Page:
What We Do
Only 3% of the 1.23 million adults in New York City who are minimally proficient in English are enrolled in English-language programs. (Community Service Society and Center for an Urban Future, 2010)
CAMBA is a non-profit agency that provides services which connect people with opportunities to enhance their quality of life. CAMBA's work has gained international attention for success in designing programs and delivering services to people from a wide range of cultures and ethnic groups.
Lunch 4 Learning
UNH is proud to be a campaign partner of Lunch 4 Learning, a coalition-based campaign spearheaded by Community Food Advocates. The campaign fights for universal free school lunch for all New York City public school students—regardless of income—to eliminate the poverty stigma associated with free lunch. UNH helped to elevate this issue with City officials to make free school lunch a budget priority for FY 2015. UNH continues to be active in the campaign, which is now working to ensure that the program is implemented successfully in middle schools, laying the groundwork for expansion to truly universal free school lunch. The campaign is engaging with students, teachers, parents, and principals to make the roll-out of this program a collaborative process with the Department of Education, the City Council, and the Public Advocate.
Pictured above: (from left) NYC Director of Food Policy Barbara Turk, Simone Herbin, UNH Executive Director Nancy Wackstein, Senator Liz Krueger, Deputy Mayor Lilliam Barrios-Paoli celebrate Lunch for Learning's success.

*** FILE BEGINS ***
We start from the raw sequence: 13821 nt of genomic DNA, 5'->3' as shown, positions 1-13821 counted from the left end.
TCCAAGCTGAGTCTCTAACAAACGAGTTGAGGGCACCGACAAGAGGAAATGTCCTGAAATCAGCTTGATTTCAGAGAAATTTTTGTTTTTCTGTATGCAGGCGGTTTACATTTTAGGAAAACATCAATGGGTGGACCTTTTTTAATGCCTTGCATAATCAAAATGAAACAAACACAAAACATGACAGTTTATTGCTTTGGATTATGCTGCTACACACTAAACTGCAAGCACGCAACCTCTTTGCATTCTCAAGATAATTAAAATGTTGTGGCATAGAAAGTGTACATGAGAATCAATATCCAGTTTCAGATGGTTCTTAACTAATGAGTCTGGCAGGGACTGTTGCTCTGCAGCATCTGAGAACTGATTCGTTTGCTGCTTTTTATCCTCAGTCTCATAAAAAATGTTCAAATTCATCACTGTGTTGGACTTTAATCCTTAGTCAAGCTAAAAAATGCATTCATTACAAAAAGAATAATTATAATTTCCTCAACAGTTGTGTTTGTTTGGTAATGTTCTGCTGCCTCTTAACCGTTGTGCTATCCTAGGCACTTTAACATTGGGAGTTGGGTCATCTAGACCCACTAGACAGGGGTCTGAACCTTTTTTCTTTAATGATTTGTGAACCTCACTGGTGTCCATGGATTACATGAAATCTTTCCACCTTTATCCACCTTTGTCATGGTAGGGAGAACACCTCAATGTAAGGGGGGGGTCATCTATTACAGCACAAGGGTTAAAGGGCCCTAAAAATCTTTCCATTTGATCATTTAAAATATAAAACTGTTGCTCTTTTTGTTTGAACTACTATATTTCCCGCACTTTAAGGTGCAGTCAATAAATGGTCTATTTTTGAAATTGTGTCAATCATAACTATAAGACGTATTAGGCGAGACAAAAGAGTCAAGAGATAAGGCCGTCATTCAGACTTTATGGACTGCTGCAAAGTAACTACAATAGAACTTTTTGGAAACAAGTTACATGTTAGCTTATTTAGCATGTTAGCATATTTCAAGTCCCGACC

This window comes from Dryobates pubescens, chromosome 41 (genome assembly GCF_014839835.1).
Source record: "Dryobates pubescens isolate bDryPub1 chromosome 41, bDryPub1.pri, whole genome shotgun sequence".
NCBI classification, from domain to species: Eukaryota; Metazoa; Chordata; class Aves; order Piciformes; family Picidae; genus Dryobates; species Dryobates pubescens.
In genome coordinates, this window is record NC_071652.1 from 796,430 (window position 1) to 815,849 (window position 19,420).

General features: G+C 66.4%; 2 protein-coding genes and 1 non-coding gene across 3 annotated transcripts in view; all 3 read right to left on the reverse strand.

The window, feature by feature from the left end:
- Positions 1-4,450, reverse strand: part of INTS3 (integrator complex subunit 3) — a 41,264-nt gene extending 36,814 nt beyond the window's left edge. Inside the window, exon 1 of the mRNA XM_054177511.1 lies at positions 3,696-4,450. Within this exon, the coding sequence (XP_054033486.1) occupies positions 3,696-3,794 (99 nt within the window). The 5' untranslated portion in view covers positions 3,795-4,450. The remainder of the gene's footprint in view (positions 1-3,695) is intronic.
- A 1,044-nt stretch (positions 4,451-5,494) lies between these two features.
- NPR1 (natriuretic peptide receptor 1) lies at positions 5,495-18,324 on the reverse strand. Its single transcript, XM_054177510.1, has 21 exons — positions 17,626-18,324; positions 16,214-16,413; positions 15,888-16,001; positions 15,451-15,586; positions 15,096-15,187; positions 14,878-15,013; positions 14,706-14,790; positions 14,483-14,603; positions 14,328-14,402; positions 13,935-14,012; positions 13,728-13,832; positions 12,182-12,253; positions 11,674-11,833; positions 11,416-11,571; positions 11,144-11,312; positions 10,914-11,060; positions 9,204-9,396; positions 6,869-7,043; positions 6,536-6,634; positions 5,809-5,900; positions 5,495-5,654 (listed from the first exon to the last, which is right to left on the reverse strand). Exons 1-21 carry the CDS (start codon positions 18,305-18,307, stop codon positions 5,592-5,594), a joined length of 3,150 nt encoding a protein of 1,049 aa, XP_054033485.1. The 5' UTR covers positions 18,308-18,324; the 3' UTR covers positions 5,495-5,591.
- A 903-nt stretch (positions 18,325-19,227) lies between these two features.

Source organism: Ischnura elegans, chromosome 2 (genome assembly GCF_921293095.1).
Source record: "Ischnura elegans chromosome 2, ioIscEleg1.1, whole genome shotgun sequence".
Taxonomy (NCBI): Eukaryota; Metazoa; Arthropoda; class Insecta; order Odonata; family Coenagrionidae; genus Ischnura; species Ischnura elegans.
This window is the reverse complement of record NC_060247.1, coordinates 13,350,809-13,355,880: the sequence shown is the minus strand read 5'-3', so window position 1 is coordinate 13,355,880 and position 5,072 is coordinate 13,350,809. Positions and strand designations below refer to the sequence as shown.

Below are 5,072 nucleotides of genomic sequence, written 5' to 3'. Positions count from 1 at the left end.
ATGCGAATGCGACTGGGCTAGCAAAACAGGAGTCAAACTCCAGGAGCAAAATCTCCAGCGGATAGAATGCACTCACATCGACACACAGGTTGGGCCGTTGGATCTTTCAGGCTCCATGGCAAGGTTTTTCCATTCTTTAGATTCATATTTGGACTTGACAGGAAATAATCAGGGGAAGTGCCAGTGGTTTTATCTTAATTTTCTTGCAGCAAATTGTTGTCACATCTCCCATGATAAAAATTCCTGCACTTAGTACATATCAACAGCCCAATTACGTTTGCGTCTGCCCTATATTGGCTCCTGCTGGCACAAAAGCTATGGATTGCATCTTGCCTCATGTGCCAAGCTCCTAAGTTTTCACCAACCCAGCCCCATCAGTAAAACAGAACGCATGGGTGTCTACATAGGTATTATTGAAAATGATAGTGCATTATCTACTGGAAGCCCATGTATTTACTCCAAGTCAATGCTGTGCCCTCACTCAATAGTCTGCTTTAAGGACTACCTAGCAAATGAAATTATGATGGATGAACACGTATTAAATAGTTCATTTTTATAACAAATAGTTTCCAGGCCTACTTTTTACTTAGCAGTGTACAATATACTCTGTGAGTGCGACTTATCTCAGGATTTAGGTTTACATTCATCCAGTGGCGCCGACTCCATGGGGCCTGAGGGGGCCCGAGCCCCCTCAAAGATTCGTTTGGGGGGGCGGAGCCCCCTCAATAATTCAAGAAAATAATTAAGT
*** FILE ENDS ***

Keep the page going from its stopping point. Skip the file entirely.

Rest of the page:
Why do we want universal free school meals for all NYC public school students?
Participation in the school lunch program is low—but not for a lack of need.
- 75% of NYC students are eligible for free or reduced price school lunch, which means that their annual family income is less than $36,000 for family of three.
- Many students whose family incomes are above the $36,000 per year cutoff for free or reduced priced lunch are struggling to meet basic needs.
Changing the current system – which links school food with family income – gets rid of the income stigma that greatly impacts participation, especially as children get older. Students eating school lunch:
- 81% in elementary, 61% in middle school, and 38% in high school.
- 250,000 of the students who are eligible for free meals do not participate.
Universal School Meals Work
- NYC schools that provide free school lunch to all students through a federal incentive program called “Provision 2” had significant increases in the number of students eating, especially in middle and high schools. This proves true in other places that have universal free school lunch.
- Over time, an additional 120,000 children will eat school lunch each day.